(ATTN: ADDS minister's remarks in paras 7-12; CHANGES photo)
By Choi Soo-hyang
SEOUL, Oct. 30 (Yonhap) -- A face-to-face meeting is necessary to discuss the fate of a long-suspended joint tour program to Mount Kumgang on North Korea's east coast, the unification ministry said Wednesday, despite Pyongyang's refusal to hold such a meeting.
On Tuesday, North Korea turned down Seoul's offer to hold working-level talks, which was made in response to the North's demand that all South Korean-built facilities at the mountain resort be removed "on an agreed-upon date."
"For a mutual agreement, mutual consultation is necessary, and for consultation, we need to resolve the issue through a meeting," ministry spokesperson Lee Sang-in told a regular press briefing. "Our stance remains unchanged from that position."
North Korea's apparent threat to end the joint business came after its state media reported last week that the North's leader Kim Jong-un ordered the destruction of all "unpleasant-looking" facilities built by the South at the mountain resort.
The North made an official offer to discuss the issue in writing on Friday, but Seoul has said that all pending issues in inter-Korean relations should be resolved through dialogue and consultations.
Following the North's refusal to sit face-to-face with the South, the government is in talks with related business operators to draw up countermeasures, including whether to ask the North again for talks.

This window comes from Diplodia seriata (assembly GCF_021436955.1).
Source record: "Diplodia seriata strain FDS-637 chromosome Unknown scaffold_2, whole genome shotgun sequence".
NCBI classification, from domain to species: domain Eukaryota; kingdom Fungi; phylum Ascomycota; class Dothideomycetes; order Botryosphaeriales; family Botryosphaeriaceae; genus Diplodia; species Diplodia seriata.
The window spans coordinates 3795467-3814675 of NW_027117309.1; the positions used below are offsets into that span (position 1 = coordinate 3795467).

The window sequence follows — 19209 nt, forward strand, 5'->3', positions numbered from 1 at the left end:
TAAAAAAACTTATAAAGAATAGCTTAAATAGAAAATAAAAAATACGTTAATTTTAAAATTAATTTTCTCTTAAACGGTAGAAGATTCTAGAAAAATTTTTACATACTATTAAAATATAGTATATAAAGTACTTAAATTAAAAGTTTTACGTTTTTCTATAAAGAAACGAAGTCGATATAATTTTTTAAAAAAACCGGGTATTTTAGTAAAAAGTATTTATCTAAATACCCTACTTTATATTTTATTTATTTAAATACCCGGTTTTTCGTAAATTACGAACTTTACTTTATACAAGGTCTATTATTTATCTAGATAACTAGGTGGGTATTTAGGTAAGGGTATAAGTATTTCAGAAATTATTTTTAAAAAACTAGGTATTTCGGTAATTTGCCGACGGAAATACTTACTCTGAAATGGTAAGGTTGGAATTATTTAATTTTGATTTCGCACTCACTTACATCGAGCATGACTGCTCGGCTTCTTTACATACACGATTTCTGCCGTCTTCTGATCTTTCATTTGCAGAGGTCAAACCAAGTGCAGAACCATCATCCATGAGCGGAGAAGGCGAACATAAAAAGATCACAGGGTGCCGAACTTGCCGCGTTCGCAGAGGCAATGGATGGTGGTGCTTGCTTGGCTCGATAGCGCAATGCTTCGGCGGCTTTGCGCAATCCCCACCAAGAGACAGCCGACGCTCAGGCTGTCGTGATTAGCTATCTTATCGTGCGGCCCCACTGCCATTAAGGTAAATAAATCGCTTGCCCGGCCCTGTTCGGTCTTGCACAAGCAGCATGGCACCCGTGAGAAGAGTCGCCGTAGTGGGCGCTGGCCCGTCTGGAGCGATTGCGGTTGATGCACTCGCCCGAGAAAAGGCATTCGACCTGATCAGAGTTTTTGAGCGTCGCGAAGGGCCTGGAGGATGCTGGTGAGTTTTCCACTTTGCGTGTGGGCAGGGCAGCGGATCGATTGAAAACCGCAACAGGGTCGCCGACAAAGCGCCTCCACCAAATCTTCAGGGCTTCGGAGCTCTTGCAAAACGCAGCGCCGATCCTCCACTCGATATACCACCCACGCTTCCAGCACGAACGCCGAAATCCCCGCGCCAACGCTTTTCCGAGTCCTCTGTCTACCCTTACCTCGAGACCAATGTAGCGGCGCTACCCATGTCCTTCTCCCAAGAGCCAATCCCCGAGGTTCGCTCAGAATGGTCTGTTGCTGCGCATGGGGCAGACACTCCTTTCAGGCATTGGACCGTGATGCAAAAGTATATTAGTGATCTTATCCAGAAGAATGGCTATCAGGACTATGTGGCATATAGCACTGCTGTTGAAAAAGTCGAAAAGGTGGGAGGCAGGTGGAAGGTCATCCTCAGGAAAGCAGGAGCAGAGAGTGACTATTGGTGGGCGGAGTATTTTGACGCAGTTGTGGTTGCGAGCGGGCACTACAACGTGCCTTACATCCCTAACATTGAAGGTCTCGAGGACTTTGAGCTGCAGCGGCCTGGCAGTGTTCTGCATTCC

Seoul has also been reviewing "creative solutions" to propose to the North, including individual visits to the mountain, to prevent the complete closure of the joint project at a time when a full-fledged resumption of the project is unlikely due to U.N. sanctions on Pyongyang.
On Wednesday, Unification Minister Kim Yeon-chul suggested that individual trips could be an option.
"Safety of tourists is the most important issue in individual visits. We will be able to find detailed ways to realize such visits once inter-Korean consultations take place," the minister said during a parliamentary session.
He also said that jointly developing a special tourism zone on the east coast, as was agreed by President Moon Jae-in and the North's leader during their summit in September last year, could be an agenda during the proposed meeting.
Asked whether Hyundai Group Chairwoman Hyun Jeong-eun could visit the North to discuss the issue amid Pyongyang's refusal to have a face-to-face meeting with the South, the minister said the government is in talks with the company, with "various possibilities open."
Hyundai Asan Corp. is a South Korean firm that owns a 50-year license for the Mount Kumgang tour business.
"We will do our best to make sure that the North does not take unilateral action," he said.
Launched in 1998, the tour program was regarded as a major inter-Korean cooperative project until it was suspended in 2008 after a female tourist was shot to death by a North Korean guard.
Moon and Kim agreed in September last year to resume the tour program and the Kaesong industrial park as soon as conditions are met. But the two projects have remained stalled amid the little progress in the North's denuclearization negotiations with the United States.
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